Quantum common sense

Wave Particle Duality means every elementary particle exhibits properties of both particles and waves.

Image Edited By Web Investigator. Wave Particle Duality means every elementary particle exhibits properties of both particles and waves. Duncan Walker, Getty Images

Despite its confounding reputation, quantum mechanics both guides and helps explain human intuition

by Philip Ball is a British science writer, whose work appears in Nature, New Scientist and Prospect, among others. His latest book is Invisible: The Dangerous Allure of the Unseen (2014).

Quantum theory contradicts common sense. Everyone who has even a modest interest in physics quickly gets this message. The quantum view of reality, we’re often told, is as a madhouse of particles that become waves (and vice versa), and that speak to one another through spooky message that defy normal conceptions of time and space. We think the world is made from solid, discrete objects – trees and dogs and tables – things that have objective properties that we can all agree on; but in quantum mechanics the whole concept of classical objects with well-defined identities seems not to exist. Sounds ridiculous? The much-lauded physicist Richard Feynman thought so, yet he implored us to learn to live with it. ‘I hope you can accept Nature as She is – absurd,’ he said in 1985.

Except that much of the popular picture is wrong. Quantum theory doesn’t actually say that particles can become waves or communicate in spooky ways, and it certainly does not say that classical objects don’t exist. Not only does it not deny the existence of classical objects, it gives a meaningful account of why they do exist. In some important respects, the modern formulation of the theory reveals why common sense looks the way it does. You could say that the classical world is simply what quantum mechanics looks like if you are six feet tall. Our world, and our intuition, are quantum all the way up.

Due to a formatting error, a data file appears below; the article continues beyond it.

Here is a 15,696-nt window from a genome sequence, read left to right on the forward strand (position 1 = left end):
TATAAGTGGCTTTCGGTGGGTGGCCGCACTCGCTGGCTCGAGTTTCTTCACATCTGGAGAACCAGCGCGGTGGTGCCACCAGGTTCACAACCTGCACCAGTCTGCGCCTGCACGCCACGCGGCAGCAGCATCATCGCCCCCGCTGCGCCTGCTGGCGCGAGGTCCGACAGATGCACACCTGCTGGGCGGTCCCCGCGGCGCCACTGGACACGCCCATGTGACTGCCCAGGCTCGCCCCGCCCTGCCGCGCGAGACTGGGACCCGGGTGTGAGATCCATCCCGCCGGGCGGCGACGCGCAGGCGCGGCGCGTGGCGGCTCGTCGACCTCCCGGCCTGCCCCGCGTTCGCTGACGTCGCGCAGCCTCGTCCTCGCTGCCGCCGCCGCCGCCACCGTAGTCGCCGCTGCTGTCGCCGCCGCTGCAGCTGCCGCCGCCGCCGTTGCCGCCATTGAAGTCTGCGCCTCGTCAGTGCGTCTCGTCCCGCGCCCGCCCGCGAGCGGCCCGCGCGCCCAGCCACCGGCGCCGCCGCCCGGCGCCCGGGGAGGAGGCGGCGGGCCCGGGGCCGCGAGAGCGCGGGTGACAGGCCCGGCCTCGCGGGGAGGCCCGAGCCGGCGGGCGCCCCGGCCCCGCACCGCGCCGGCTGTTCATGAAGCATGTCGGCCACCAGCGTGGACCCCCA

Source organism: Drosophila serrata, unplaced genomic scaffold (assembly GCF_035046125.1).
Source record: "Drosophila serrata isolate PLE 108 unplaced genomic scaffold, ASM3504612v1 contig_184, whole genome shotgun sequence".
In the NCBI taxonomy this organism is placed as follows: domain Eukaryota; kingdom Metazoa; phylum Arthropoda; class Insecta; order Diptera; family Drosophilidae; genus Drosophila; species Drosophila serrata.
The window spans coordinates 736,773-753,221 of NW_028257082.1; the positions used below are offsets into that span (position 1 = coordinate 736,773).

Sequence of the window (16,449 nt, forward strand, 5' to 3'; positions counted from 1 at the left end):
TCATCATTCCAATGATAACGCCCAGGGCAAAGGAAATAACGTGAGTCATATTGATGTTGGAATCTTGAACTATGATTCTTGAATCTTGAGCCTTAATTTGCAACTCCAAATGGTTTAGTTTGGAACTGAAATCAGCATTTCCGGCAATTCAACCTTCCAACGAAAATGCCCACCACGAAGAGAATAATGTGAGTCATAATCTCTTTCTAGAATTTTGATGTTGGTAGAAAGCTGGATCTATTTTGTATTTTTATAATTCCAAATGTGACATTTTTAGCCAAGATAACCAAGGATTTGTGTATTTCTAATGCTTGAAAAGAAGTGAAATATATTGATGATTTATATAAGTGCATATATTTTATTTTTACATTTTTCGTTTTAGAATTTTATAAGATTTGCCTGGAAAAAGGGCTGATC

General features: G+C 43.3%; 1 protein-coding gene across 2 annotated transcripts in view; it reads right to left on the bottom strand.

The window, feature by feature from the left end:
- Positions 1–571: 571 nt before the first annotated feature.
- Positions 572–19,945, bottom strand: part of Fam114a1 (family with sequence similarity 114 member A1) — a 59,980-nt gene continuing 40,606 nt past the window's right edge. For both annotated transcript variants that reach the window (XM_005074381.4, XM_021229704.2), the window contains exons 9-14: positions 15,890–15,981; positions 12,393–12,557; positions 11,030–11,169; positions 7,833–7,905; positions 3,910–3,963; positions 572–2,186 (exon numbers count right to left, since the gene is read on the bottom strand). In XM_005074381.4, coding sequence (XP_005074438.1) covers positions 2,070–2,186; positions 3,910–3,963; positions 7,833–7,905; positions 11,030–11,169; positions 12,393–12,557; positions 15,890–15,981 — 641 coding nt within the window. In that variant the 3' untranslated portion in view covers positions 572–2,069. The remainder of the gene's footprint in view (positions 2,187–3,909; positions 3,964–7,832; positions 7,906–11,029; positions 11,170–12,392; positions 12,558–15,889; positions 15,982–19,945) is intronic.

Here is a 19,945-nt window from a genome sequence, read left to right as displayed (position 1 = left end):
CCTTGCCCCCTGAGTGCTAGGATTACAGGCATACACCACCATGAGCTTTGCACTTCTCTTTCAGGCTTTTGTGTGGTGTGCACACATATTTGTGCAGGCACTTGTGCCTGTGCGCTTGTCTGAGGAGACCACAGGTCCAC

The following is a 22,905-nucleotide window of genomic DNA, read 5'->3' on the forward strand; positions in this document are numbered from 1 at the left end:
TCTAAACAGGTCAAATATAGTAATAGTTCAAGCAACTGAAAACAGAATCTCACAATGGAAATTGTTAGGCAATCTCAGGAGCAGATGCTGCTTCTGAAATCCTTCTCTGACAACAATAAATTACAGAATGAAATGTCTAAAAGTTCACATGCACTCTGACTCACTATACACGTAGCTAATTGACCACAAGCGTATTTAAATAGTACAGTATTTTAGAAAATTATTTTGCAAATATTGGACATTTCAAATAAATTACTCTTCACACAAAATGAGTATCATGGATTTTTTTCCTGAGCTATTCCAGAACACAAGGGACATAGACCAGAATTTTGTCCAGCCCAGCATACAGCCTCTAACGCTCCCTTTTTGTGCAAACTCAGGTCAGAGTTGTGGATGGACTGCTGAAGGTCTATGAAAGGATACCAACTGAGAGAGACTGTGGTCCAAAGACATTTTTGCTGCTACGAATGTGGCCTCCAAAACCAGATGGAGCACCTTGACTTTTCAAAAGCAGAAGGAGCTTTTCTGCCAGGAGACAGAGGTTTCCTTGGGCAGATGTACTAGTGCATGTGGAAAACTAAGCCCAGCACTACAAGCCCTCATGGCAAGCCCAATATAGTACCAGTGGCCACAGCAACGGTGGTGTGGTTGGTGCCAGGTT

Why, then, is it still so common to find talk of quantum mechanics defying logic and generally messing with reality? We might have to put some of the blame on the Danish physicist Niels Bohr. He was probably the deepest thinker about the meaning of quantum theory among its founding pioneers, and his intuitions were usually right. But during the 1920s and ’30s, Bohr drove a lasting wedge between the quantum and classical worlds. They operate according to quite different principles, he said, and we simply have to accept that.

According to Bohr, what quantum mechanics tells us is not how the world is, but what we’ll find when we make measurements. The mathematical machinery of the theory gives us the probabilities of the various possible outcomes. When we make a measurement, we get just one of those possibilities, but there’s no telling which; nature’s selection is random. The quantum world is probabilistic, whereas the classical world (which is where all of our measurements happen) contains only unique outcomes. Why? That’s just how things are, Bohr answered, and it is fruitless to expect quantum mechanics to supply deeper answers. It tells us (with unflagging reliability) what to expect. What more do you want?

Bohr’s ‘Copenhagen interpretation’ – named after the location of the physics institute he founded in 1921 – didn’t exactly declare a contradiction between classical and quantum physics, but it implied an incompatibility that Bohr patched over with a mantra of what he called ‘complementarity’. The classical and quantum worlds are complementary aspects of reality, he said: there’s common sense and there’s quantum sense, but you can’t have both – at least, not at the same time.

The principle of complementarity seemed a deeply unsatisfying compromise to many physicists, since it not only evaded difficult questions about the nature of reality but essentially forbade them. Still, complementarity had at least the virtue of pinpointing where the problems lay: in understanding what we mean by measurement. It is through measurement that objects become things rather than possibilities – and furthermore, they become things with definite states, positions, velocities and other properties. In other words, that’s how the counterintuitive quantum world gives way to common-sense experience. What we needed to unite the quantum and classical views, then, was a proper theory of measurement. There things languished for a long time…